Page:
First Bulldog To Win Award Since Seema Hingorani In 1991
NEW HAVEN, Conn. – Sarah Onorato's remarkable season has earned her a big honor. Onorato, who set a number of school records, including hitting 14 home runs, has been named the Ivy League Player of the Year.
"It is such an honor to be recognized in this way, and I am just so thankful to my coaches and teammates who held me accountable to work hard every day," Onorato said. "My success this season is owed largely to them."
She is the first Bulldog to win the award since Seema Hingorani in 1991.
Onorato, a North Reading, Mass., native, also was selected as the first team All-Ivy catcher. Junior outfielder Tori Balta earned honorable mention recognition for the third straight year.
Onorato, a sophomore who batted .430, has likely run away with the Ivy League batting crown, hitting 49 points better than the next closest player with only Penn still playing in the NCAA Tournament. In league play, Onorato's average climbed to .448 as she went 30-for-67 with nine doubles, one triple and six home runs. More than half of her hits in league play went for extra bases, helping her to an .881 slugging percentage in Ivy action.
Onorato, who is currently fifth in the nation in doubles per game (0.4) and 13th in slugging percentage, leads the league in hits (64), runs scored (37), doubles (19), home runs (14), total bases (127), slugging percentage (.852) and on-base percentage (.497). She had 16 multiple-hit games, including nine games with three hits. She had a 20-game hitting streak at one point, the fourth-longest in Ivy League history, and a streak of 26 consecutive games safely reaching base.
Onorato's .430 batting average is the highest by a Bulldog since Jennifer Fong hit .430 to lead the Ancient Eight in 1993. Her .852 slugging percentage is also third-highest in league history, while the 127 total bases are second-most all-time. The 14 home runs are also tied for fifth-most in a season in league history and a Yale single-season record. Her 19 doubles and 64 hits are also new Yale single-season marks.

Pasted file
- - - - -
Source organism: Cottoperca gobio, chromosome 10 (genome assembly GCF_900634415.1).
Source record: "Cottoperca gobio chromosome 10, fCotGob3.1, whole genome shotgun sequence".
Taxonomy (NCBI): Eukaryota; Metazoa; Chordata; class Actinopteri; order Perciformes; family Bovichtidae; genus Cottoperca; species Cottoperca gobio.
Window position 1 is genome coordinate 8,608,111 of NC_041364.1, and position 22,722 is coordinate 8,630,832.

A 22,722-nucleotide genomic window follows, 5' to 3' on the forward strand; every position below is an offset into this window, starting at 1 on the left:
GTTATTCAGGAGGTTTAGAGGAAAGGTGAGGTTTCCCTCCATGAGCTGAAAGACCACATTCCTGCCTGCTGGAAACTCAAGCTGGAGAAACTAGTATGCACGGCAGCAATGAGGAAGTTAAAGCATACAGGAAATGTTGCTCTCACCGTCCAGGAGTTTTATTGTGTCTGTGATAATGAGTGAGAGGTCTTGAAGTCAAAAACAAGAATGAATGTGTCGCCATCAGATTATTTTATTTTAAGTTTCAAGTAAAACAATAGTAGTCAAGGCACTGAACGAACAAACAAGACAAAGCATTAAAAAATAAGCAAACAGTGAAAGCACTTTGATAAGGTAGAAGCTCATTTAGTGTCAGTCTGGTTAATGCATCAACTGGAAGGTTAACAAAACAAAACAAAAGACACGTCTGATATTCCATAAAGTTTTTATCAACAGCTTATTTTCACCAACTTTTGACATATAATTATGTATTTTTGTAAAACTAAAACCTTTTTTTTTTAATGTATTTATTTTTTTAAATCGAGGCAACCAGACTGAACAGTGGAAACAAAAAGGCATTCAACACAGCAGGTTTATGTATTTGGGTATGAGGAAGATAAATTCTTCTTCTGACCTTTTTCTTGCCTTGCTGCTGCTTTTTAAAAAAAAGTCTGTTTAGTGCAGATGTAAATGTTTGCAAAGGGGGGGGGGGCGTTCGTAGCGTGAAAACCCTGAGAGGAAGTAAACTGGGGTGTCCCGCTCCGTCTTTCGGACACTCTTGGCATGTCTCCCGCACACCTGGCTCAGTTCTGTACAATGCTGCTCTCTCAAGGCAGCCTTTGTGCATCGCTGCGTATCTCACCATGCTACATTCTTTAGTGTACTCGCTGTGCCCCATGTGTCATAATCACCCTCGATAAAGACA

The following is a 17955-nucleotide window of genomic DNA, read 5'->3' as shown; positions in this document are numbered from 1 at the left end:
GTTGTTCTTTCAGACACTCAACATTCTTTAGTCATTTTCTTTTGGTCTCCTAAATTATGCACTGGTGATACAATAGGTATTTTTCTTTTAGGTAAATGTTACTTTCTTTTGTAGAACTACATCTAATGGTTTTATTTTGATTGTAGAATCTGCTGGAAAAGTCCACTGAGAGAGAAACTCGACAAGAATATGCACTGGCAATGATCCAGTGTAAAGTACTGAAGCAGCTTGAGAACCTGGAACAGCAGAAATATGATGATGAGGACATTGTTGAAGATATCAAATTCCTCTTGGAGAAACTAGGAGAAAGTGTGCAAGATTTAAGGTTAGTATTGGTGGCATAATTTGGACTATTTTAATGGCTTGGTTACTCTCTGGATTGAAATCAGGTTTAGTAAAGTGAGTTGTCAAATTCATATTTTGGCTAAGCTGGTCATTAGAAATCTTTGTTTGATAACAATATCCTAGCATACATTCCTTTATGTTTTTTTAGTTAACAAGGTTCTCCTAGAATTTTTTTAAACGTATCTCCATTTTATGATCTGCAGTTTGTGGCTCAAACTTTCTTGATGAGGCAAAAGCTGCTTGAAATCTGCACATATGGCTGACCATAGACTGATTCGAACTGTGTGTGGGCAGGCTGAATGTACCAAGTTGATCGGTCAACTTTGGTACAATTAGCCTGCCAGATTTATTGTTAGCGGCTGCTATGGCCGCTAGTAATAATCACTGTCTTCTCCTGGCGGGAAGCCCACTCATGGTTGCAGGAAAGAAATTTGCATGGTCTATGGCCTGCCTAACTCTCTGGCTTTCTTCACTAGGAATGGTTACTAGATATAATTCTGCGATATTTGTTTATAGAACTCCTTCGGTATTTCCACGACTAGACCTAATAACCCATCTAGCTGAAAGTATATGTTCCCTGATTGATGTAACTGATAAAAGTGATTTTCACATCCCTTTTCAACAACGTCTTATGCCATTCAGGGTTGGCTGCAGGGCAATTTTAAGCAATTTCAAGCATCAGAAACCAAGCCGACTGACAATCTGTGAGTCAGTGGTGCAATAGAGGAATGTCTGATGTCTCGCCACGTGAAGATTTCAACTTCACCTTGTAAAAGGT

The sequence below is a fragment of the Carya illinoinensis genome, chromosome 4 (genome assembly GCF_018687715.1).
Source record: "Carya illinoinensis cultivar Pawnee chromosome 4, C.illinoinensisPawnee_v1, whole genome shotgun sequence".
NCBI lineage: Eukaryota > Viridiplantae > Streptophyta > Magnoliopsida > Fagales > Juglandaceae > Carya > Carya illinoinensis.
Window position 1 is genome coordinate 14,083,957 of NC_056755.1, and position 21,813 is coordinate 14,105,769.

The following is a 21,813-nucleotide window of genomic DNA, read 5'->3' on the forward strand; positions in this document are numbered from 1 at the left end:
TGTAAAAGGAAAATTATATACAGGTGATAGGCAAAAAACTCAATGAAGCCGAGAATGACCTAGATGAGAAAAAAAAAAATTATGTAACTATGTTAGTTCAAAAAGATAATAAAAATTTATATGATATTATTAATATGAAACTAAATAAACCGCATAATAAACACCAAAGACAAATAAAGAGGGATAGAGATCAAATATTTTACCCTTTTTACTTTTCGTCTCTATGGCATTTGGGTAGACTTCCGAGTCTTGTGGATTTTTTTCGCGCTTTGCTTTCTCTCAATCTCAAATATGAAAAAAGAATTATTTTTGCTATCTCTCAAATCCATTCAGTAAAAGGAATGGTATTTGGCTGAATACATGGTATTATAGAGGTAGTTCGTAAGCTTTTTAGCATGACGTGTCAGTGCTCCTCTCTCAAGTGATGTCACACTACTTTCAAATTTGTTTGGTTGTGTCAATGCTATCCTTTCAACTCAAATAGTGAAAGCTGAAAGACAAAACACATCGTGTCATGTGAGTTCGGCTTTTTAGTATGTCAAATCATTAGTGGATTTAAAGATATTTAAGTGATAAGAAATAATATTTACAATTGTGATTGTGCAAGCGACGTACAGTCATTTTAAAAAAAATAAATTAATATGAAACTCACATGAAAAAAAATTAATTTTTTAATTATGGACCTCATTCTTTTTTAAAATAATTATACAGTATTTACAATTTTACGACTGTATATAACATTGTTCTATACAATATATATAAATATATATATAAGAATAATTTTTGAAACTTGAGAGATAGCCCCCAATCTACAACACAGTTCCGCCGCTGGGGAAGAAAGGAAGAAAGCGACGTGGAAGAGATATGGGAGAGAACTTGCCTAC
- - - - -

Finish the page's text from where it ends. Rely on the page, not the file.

"Sarah got on a hot streak when the season started, and it ended up lasting all year long. She was just so steady and consistent," said Yale head coach Jen Goodwin. "To have a sophomore win this award is pretty remarkable. It shows the respect she earned from the coaches around the league, and we are so lucky to have her on our team."
Onorato also may have been one of the most improved players in the nation. She raised her batting average by 175 points from her rookie season and hit 13 more home runs than a year ago.
"I feel like I gained a lot of confidence this year compared to my freshman year, just from having the experience of last season under my belt," said Onorato, who is working this summer for Aspire, a program run by Massachusetts General Hospital for children and young adults with Asperger's and autism spectrum disorders.
"That was a key to my success this year and helped me take a good approach on the field and at the plate. I worked a lot on my swing in the off-season, and I think some of the improvements I made really made a difference once the season started."
Balta also enjoyed another fine season for the Bulldogs, starting 45 games in centerfield. Her 11 sacrifice bunts are second in the Ivy League, and she is currently the 41st toughest player to strike out in all of Division I softball. In 136 at bats, she has struck out just seven times.
Report filed by Tim Bennett, Yale Sports Publicity